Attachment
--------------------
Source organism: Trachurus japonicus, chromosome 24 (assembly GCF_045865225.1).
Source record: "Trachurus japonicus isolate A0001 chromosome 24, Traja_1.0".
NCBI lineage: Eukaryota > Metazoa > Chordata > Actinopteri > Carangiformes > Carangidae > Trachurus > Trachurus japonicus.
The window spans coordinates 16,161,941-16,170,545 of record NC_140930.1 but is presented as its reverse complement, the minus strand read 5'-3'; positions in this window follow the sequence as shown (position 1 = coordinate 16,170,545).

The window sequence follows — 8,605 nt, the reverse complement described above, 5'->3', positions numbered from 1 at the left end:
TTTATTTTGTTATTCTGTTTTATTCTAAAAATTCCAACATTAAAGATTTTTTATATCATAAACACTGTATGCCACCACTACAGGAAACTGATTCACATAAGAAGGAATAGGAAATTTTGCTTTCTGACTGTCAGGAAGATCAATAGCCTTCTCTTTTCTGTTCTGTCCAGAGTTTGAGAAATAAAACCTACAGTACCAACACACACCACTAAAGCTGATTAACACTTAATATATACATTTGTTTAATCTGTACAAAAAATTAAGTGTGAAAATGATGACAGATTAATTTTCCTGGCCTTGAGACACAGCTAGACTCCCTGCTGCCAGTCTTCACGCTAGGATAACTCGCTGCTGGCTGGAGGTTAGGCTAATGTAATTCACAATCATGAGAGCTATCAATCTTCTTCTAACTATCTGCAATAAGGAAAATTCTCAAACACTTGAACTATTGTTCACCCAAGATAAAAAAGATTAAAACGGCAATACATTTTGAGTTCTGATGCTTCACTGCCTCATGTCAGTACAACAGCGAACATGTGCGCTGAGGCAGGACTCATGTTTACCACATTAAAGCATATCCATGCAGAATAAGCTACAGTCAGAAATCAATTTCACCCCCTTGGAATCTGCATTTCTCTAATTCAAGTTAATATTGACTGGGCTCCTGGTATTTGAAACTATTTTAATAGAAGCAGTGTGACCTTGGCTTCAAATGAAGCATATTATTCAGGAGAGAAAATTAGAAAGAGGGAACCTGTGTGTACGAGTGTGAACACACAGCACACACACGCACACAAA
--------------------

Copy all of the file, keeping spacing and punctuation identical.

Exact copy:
Source organism: Trachurus japonicus, chromosome 24 (assembly GCF_045865225.1).
Source record: "Trachurus japonicus isolate A0001 chromosome 24, Traja_1.0".
NCBI lineage: Eukaryota > Metazoa > Chordata > Actinopteri > Carangiformes > Carangidae > Trachurus > Trachurus japonicus.
The window spans coordinates 16,161,941-16,170,545 of record NC_140930.1 but is presented as its reverse complement, the minus strand read 5'-3'; positions in this window follow the sequence as shown (position 1 = coordinate 16,170,545).

The window sequence follows — 8,605 nt, the reverse complement described above, 5'->3', positions numbered from 1 at the left end:
TTTATTTTGTTATTCTGTTTTATTCTAAAAATTCCAACATTAAAGATTTTTTATATCATAAACACTGTATGCCACCACTACAGGAAACTGATTCACATAAGAAGGAATAGGAAATTTTGCTTTCTGACTGTCAGGAAGATCAATAGCCTTCTCTTTTCTGTTCTGTCCAGAGTTTGAGAAATAAAACCTACAGTACCAACACACACCACTAAAGCTGATTAACACTTAATATATACATTTGTTTAATCTGTACAAAAAATTAAGTGTGAAAATGATGACAGATTAATTTTCCTGGCCTTGAGACACAGCTAGACTCCCTGCTGCCAGTCTTCACGCTAGGATAACTCGCTGCTGGCTGGAGGTTAGGCTAATGTAATTCACAATCATGAGAGCTATCAATCTTCTTCTAACTATCTGCAATAAGGAAAATTCTCAAACACTTGAACTATTGTTCACCCAAGATAAAAAAGATTAAAACGGCAATACATTTTGAGTTCTGATGCTTCACTGCCTCATGTCAGTACAACAGCGAACATGTGCGCTGAGGCAGGACTCATGTTTACCACATTAAAGCATATCCATGCAGAATAAGCTACAGTCAGAAATCAATTTCACCCCCTTGGAATCTGCATTTCTCTAATTCAAGTTAATATTGACTGGGCTCCTGGTATTTGAAACTATTTTAATAGAAGCAGTGTGACCTTGGCTTCAAATGAAGCATATTATTCAGGAGAGAAAATTAGAAAGAGGGAACCTGTGTGTACGAGTGTGAACACACAGCACACACACGCACACAAA